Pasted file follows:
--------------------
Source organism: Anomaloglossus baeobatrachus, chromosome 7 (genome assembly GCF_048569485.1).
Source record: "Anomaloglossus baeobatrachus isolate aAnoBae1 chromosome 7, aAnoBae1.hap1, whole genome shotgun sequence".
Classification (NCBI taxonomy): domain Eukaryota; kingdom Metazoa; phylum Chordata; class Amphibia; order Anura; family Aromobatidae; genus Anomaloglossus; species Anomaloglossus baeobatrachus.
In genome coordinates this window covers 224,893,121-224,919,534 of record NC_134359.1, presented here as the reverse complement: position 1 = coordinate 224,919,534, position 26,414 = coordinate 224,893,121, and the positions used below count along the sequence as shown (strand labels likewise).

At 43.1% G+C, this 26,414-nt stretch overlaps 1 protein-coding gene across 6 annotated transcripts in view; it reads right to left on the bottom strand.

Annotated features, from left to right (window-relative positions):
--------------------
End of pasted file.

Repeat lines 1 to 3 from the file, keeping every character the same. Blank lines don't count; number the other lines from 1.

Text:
Source organism: Anomaloglossus baeobatrachus, chromosome 7 (genome assembly GCF_048569485.1).
Source record: "Anomaloglossus baeobatrachus isolate aAnoBae1 chromosome 7, aAnoBae1.hap1, whole genome shotgun sequence".
Classification (NCBI taxonomy): domain Eukaryota; kingdom Metazoa; phylum Chordata; class Amphibia; order Anura; family Aromobatidae; genus Anomaloglossus; species Anomaloglossus baeobatrachus.